Australian developer Charter Hall plans to demolish all buildings at the Southern Cross Arcade site with the exception of the recently state heritage-listed Sands and McDougall building façade, which has been incorporated into the new building design.
The Art Deco and Modernism Society of Australia describes the Sands and McDougall building, once housing a printing press, as “the first art deco façade in South Australia and the oldest-surviving art deco façade”.
InDaily reported last month that Environment Minister David Speirs rejected a request from Charter Hall to intervene in a Heritage Council decision and instead fast-tracked the listing of the Sands and McDougall building’s façade and canopy on the state’s heritage register.
At the time, Speirs criticised the developer for ignoring the façade’s local heritage-listing when it tried to submit plans to the State Commission Assessment Panel (SCAP) in July proposing to demolish the building.
The new plans, lodged on behalf of Charter Hall by Future Urban Group and to be assessed by the SCAP today, include 16 levels of mixed retail and office space, featuring approximately 1000 square-metres of ground floor commercial space, a 2750 square-metre supermarket and 39,000 square-metres of office floor area.
The 64.4-metre-high building will include eight retail outlets, a pedestrian mall connecting King William Street to James Place and a wellness centre.
The Sands and McDougall building frontage and canopy is proposed to be incorporated within a two to three-storey podium on King William Street, providing an entry to the office tower.
The Government Architect and Heritage South Australia have commended the plans, prompting the State Government to recommend development approval.
In his report to the SCAP, government planning consultant Damian Dawson wrote that the glazed office tower was “likely to provide a distinct and contemporary sculptural element within the CBD skyline”.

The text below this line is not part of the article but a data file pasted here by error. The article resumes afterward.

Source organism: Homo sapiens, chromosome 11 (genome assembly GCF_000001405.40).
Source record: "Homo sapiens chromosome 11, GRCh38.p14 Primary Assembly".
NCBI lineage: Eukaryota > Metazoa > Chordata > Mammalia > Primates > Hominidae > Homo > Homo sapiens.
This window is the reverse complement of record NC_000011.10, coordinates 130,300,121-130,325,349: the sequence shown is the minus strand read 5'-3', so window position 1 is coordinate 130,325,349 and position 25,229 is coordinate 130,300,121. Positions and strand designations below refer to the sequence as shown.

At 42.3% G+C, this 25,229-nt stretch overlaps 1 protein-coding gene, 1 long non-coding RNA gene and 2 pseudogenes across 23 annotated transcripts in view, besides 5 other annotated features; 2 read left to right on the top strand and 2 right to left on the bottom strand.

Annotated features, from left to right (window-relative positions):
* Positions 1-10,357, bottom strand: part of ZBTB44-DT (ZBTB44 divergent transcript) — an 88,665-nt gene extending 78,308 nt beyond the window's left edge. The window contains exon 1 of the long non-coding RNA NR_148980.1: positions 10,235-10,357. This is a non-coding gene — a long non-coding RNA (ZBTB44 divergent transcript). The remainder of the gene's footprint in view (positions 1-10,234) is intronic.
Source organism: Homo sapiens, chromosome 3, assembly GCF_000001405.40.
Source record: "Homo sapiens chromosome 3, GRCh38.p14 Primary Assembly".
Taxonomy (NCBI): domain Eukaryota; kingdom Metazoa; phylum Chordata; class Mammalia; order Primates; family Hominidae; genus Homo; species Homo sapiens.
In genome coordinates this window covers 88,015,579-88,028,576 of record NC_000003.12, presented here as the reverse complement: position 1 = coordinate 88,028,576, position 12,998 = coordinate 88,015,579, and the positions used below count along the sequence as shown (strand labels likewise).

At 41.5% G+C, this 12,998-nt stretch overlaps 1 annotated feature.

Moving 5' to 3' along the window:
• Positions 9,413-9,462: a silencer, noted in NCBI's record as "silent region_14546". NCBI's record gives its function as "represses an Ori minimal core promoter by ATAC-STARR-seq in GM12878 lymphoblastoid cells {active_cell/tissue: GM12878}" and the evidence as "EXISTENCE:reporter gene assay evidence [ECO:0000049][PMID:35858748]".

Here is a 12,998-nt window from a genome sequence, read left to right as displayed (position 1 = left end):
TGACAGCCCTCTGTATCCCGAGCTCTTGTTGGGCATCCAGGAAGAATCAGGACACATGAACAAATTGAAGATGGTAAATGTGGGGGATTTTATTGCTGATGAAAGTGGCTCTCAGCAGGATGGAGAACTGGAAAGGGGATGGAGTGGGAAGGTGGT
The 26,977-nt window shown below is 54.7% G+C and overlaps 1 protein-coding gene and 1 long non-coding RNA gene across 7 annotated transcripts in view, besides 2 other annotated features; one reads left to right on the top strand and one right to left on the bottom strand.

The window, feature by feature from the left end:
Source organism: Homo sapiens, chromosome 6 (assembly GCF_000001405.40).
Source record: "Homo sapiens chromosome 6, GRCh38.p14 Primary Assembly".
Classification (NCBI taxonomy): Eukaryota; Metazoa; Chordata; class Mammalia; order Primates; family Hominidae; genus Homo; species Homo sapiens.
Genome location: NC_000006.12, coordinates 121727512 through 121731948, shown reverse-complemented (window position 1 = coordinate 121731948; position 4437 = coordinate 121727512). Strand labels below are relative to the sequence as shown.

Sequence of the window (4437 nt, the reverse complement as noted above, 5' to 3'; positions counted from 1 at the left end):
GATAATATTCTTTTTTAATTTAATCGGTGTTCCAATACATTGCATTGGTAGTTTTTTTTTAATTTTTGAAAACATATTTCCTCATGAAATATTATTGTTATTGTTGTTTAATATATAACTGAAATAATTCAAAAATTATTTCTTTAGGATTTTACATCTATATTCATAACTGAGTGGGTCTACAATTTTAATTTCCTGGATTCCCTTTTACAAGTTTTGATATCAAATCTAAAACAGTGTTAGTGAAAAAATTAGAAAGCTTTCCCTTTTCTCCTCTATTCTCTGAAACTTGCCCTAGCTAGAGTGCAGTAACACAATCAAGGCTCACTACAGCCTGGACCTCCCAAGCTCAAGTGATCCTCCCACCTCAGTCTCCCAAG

He wrote that the architects had sought to “provide a sense of the former footprint of the (Sands and MacDougall) building within the entrance foyer” by including a lounge area directly behind the retained façade.
“The façade will be activated with a new entrance door and will be visible both from the outside and within the foyer on account of the recessed glazing line either side of the façade and the retention of the side wall returns of the building,” he wrote.
“The podium treatment along King William Street is lifted to 3 storeys adjacent the heritage façade to better reflect the proportions of the heritage building.
“The heritage façade and canopy will form a prominent entrance to the office tower and will ultimately assist in providing a level of recognition and identity to the office tower above.”
In her submission to the SCAP, government architect Kirsteen Mackay wrote that the development was a “rare opportunity” due to its size and central CBD location.
She said the design featured “convincing integration” of the state heritage place that “celebrated” its history.
The plans also feature 39 car parking spaces and 283 bicycle parking spaces.
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